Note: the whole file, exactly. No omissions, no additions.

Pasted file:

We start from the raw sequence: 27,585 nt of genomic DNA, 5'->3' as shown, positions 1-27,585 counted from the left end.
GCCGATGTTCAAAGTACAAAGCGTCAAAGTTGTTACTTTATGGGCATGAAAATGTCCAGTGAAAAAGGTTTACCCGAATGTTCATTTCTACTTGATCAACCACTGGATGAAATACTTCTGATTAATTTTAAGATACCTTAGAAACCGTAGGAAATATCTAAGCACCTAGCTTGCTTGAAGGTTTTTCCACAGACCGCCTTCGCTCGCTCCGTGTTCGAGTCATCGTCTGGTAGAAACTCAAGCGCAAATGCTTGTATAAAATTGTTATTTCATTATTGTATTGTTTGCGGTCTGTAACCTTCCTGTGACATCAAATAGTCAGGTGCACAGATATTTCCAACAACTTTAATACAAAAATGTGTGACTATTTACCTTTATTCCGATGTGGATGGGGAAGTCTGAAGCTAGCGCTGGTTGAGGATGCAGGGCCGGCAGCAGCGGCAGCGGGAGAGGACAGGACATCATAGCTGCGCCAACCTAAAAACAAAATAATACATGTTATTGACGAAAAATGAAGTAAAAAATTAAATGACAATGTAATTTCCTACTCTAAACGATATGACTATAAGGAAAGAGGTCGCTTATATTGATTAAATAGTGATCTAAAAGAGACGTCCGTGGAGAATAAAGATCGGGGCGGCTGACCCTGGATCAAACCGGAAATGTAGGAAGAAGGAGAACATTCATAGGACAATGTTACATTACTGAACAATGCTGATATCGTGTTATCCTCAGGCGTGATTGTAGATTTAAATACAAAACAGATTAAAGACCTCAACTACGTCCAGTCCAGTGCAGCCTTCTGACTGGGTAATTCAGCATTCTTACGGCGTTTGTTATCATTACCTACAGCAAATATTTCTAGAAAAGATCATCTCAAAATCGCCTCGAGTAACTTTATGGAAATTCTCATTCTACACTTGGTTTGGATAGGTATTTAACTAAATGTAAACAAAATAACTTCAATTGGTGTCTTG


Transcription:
We start from the raw sequence: 27,585 nt of genomic DNA, 5'->3' as shown, positions 1-27,585 counted from the left end.
GCCGATGTTCAAAGTACAAAGCGTCAAAGTTGTTACTTTATGGGCATGAAAATGTCCAGTGAAAAAGGTTTACCCGAATGTTCATTTCTACTTGATCAACCACTGGATGAAATACTTCTGATTAATTTTAAGATACCTTAGAAACCGTAGGAAATATCTAAGCACCTAGCTTGCTTGAAGGTTTTTCCACAGACCGCCTTCGCTCGCTCCGTGTTCGAGTCATCGTCTGGTAGAAACTCAAGCGCAAATGCTTGTATAAAATTGTTATTTCATTATTGTATTGTTTGCGGTCTGTAACCTTCCTGTGACATCAAATAGTCAGGTGCACAGATATTTCCAACAACTTTAATACAAAAATGTGTGACTATTTACCTTTATTCCGATGTGGATGGGGAAGTCTGAAGCTAGCGCTGGTTGAGGATGCAGGGCCGGCAGCAGCGGCAGCGGGAGAGGACAGGACATCATAGCTGCGCCAACCTAAAAACAAAATAATACATGTTATTGACGAAAAATGAAGTAAAAAATTAAATGACAATGTAATTTCCTACTCTAAACGATATGACTATAAGGAAAGAGGTCGCTTATATTGATTAAATAGTGATCTAAAAGAGACGTCCGTGGAGAATAAAGATCGGGGCGGCTGACCCTGGATCAAACCGGAAATGTAGGAAGAAGGAGAACATTCATAGGACAATGTTACATTACTGAACAATGCTGATATCGTGTTATCCTCAGGCGTGATTGTAGATTTAAATACAAAACAGATTAAAGACCTCAACTACGTCCAGTCCAGTGCAGCCTTCTGACTGGGTAATTCAGCATTCTTACGGCGTTTGTTATCATTACCTACAGCAAATATTTCTAGAAAAGATCATCTCAAAATCGCCTCGAGTAACTTTATGGAAATTCTCATTCTACACTTGGTTTGGATAGGTATTTAACTAAATGTAAACAAAATAACTTCAATTGGTGTCTTG